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THE RIGHT HONOURABLE
THE kindness with which your lordship intrusted to me some very valuable materials for the composition of this volume has induced me to embrace the present opportunity of publicly acknowledging it. But even if this personal obligation had been less powerful, those literary attainments and that enlightened benevolence which reflect upon rank its highest lustre would have justified me in seeking for it the patronage of a name which they have so justly honoured.
Allerly, June 1st, 1831.
As this is the only Life of Sir Isaac Newton on any considerable scale that has yet appeared, I have experienced great difficulty in preparing it for the public. The materials collected by preceding biographers were extremely scanty; the particulars of his early life, and even the historical details of his discoveries, have been less perfectly preserved than those of his illustrious predecessors; and it is not creditable to his disciples that they have allowed a whole century to elapse without any suitable record of the life and labours of a master who united every claim to their affection and gratitude.
In drawing up this volume, I have obtained much assistance from the account of Sir Isaac Newton in the Biographia Britannica; from the letters to Oldenburg, and other papers in Bishop Horsley's edition of his works; from Turnor's Collections for the History of the Town and Soke of Grantham; from M. Biot's excellent Life of Newton in the Biographie Universelle; and from Lord King's Life and Correspondence of Locke.
Although these works contain much important information respecting the Life of Newton, yet I have been so fortunate as to obtain many new ma. terials of considerable value.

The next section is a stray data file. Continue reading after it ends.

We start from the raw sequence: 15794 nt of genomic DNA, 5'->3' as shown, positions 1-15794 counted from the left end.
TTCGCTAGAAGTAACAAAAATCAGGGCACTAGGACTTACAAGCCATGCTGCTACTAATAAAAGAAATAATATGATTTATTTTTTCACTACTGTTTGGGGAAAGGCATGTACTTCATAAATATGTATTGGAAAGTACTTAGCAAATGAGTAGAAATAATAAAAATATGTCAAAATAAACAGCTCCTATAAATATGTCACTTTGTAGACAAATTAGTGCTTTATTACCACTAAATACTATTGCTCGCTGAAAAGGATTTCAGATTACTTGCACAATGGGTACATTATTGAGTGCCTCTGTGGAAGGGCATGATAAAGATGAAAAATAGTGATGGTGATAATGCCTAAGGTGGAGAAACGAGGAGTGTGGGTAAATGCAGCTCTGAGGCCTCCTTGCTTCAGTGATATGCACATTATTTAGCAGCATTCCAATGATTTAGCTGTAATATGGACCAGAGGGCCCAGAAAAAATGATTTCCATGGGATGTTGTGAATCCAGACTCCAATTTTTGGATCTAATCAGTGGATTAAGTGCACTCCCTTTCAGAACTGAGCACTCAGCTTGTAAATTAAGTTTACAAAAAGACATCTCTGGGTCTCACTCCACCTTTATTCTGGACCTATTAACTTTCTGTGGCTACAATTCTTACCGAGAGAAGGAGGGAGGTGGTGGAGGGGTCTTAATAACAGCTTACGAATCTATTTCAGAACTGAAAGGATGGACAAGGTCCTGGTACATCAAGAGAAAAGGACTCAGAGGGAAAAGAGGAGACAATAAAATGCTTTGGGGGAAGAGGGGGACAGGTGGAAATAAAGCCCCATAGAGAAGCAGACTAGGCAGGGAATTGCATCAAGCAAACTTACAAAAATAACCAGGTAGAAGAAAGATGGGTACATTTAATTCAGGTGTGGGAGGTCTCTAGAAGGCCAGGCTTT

To the kindness of Lord Braybrooke I have been indebted for the interesting correspondence of Newton, Mr. Pepys, and Mr. Millington, which is now published for the first time, and which throws much light upon an event in the life of our author that has recently acquired an unexpected and a painful importance. These letters, when combined with those which passed between Newton and Locke, and with a curious extract from the manuscript diary of Mr. Abraham Pryme, kindly furnished to me by his collateral descendant Professor Pryme of Cambridge, fill up a blank in his history, and have enabled me to delineate in its true character that temporary indisposition which, from the view that has been taken of it by foreign philosophers, has been the occasion of such deep distress to the friends of science and religion.
To Professor Whewell, of Cambridge, I owe very great obligations for much valuable information. Professor Rigaud, of Oxford, to whose kindness I have on many other occasions been indebted, sup plied me with several important facts, and with ex tracts from the diary of Hearne in the Bodleian Library, and from the original correspondence between Newton and Flamstead, which the president of Corpus Christi College had for this purpose committed to his care; and Dr. J. C. Gregory, of Edinburgh, the descendant of the illustrious inventor of the reflecting telescope, allowed me to use his unpublished account of an autograph manuscript of Sir Isaac Newton, which was found among the papers of David Gregory, Savilian Professor of Astronomy at Oxford, and which throws some light on the history of the Principia.